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Figure 3: Population average T-type depolarization is larger in motor than visual thalamus. (A) TtD (mean ± SEM) in VL (black) and LGN (red) in the DCSW protocol. The current was selected in each cell that caused an initial depolarization (at current offset) nearest to 11.3 mV (the smallest depolarization present in all cells; range: 9.6–11.9 mV) when injected after 50 ms near -80 mV. Raw voltage responses are shown at top and isolated TtD at bottom (found by subtracting responses at 50 ms in each cell prior to averaging). Fewer cells were tested at 100 ms (Table 2). (B) Analogous to (A) but for the CCSW protocol. Initial depolarizations were selected to be nearly the same across all neurons but differed across the three baseline voltages. (C) Population average responses just below (top) and above threshold (bottom) for generation of sodium spikes. Neurons were discarded if no spikes were evoked by any current, and thus more neurons were discarded at earlier times. Similar differences between VL and LGN were apparent when analysis was restricted to neurons tested up to 1000 pA (which caused a spike in all neurons at all times). (D) The fLTS evoked from near -80 mV in the presence of TTX (0.5–2.0 μM) in all 30 neurons in which it was administered, including eight and seven neurons in DCSW (800 ms) and CCSW protocols, respectively, in both VL (left) and LGN (right). (E) For the neurons in (D) the population fLTS (mean ± SEM; left), the LTS in response to 100 pA more than required to evoke the fLTS (middle), and the LTS in response to our maximum tested current of 1000 pA (right; 1000 pA was tested in only 14 neurons, seven in VL and LGN, in the DCSW protocol). The fLTS was evoked by currents of 180–660 pA across all neurons. The timing of the LTS was less variable in response to larger currents, and this allows the sharp initial peak to appear in the population average with 1000 pA (right) but not smaller currents (left and middle).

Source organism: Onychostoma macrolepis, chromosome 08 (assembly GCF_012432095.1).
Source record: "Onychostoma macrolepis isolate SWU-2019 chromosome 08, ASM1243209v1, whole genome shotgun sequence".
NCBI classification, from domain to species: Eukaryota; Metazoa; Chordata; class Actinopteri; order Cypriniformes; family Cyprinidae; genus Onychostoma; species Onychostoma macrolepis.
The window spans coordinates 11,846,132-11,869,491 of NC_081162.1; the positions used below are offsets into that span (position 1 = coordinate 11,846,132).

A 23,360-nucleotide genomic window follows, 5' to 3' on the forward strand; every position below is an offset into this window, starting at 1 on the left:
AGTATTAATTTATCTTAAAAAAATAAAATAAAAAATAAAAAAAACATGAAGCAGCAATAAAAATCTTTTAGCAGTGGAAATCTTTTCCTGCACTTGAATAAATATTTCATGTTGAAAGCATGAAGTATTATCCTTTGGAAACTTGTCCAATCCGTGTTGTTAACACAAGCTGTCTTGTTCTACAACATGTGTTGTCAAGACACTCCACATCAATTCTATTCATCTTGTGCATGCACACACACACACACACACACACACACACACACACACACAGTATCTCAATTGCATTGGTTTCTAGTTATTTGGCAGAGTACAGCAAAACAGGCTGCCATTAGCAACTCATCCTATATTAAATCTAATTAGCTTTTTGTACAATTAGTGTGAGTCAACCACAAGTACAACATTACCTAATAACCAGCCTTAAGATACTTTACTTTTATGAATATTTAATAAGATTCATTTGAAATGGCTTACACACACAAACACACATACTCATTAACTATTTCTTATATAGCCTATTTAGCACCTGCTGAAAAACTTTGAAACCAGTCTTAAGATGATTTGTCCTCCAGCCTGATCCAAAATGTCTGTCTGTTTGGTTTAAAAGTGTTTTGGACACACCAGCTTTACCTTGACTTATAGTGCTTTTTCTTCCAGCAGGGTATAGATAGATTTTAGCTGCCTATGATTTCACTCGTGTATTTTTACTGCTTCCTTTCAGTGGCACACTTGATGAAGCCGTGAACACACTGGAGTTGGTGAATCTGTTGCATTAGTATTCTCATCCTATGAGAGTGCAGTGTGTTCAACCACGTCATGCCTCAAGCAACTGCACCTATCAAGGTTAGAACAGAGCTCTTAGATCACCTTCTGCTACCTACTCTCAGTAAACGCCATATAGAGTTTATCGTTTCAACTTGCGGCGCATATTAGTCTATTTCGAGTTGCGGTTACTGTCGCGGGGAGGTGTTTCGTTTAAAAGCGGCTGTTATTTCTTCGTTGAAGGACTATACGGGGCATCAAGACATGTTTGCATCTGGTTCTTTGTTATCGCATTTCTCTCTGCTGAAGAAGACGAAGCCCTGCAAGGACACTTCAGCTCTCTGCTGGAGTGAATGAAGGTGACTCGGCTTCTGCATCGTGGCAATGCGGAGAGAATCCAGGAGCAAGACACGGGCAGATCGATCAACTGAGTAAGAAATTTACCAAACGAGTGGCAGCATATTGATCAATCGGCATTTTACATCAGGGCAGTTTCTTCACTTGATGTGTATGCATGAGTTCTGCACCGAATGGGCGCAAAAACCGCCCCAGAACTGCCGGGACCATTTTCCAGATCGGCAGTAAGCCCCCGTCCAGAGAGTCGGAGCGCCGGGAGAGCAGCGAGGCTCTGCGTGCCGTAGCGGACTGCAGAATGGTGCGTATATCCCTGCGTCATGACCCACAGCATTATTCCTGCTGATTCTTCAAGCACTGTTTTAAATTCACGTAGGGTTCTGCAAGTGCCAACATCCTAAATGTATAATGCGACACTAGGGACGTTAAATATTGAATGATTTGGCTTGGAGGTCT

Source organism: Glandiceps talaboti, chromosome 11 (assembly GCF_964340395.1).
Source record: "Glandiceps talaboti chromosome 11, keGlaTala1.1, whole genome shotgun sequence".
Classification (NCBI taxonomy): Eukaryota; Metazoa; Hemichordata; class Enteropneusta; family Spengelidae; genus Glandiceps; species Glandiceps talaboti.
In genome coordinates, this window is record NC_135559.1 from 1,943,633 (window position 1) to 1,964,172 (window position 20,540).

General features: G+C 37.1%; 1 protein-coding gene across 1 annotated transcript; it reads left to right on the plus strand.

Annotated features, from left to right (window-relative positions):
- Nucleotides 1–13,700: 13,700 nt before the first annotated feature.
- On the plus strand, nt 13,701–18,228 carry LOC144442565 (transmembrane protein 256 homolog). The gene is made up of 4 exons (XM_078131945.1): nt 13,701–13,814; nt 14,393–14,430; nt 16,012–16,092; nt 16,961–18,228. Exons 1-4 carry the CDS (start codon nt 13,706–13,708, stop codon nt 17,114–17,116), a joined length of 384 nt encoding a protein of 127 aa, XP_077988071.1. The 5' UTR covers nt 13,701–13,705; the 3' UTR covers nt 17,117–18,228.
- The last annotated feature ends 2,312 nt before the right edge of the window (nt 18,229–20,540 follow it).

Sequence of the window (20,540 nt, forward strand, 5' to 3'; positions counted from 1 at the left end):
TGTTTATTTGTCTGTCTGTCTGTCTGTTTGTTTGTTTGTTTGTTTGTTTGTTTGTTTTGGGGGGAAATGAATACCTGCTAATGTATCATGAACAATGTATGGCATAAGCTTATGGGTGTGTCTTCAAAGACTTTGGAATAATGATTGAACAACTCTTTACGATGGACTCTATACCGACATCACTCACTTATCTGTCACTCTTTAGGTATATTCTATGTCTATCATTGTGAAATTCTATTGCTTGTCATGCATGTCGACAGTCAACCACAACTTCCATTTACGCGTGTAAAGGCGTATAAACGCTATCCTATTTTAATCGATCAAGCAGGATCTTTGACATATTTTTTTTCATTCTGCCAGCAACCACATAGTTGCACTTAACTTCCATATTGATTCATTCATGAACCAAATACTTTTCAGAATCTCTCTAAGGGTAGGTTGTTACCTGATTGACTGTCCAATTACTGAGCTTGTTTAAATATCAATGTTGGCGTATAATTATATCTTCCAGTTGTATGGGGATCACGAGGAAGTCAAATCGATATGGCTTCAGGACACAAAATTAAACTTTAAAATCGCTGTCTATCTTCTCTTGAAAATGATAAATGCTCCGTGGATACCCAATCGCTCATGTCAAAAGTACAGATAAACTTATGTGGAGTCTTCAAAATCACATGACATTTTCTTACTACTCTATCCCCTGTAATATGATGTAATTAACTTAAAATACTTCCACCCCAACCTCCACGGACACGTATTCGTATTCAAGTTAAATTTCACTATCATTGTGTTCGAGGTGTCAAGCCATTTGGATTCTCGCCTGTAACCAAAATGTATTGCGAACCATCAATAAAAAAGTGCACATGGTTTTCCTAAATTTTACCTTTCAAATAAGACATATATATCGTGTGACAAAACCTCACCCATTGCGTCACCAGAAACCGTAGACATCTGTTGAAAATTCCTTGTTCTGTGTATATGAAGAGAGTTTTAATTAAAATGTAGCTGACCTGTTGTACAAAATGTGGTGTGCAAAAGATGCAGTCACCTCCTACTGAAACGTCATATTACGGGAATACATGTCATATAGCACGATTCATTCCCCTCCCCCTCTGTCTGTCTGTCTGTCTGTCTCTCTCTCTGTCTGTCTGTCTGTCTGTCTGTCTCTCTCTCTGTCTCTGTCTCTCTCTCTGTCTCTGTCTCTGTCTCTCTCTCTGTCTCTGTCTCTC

Mentions: Differences between motor and visual thalamus can also be seen in population average voltage responses (Figure 3). In response to nearly equal initial depolarizations, the average TtD was larger in VL than LGN after 200 ms and more near -80 mV (Figure 3A) in the DCSW protocol and from all holding potentials in the CCSW protocol (-70, -80, and -90 mV; Figure 3B). Subthreshold responses were smaller and super-threshold responses were larger in VL (Figure 3C, compare top and bottom), suggesting that TtCC activation had more all-or-none character in VL and was more graded in LGN.


T-type calcium channels cause bursts of spikes in motor but not sensory thalamic neurons during mimicry of natural patterns of synaptic input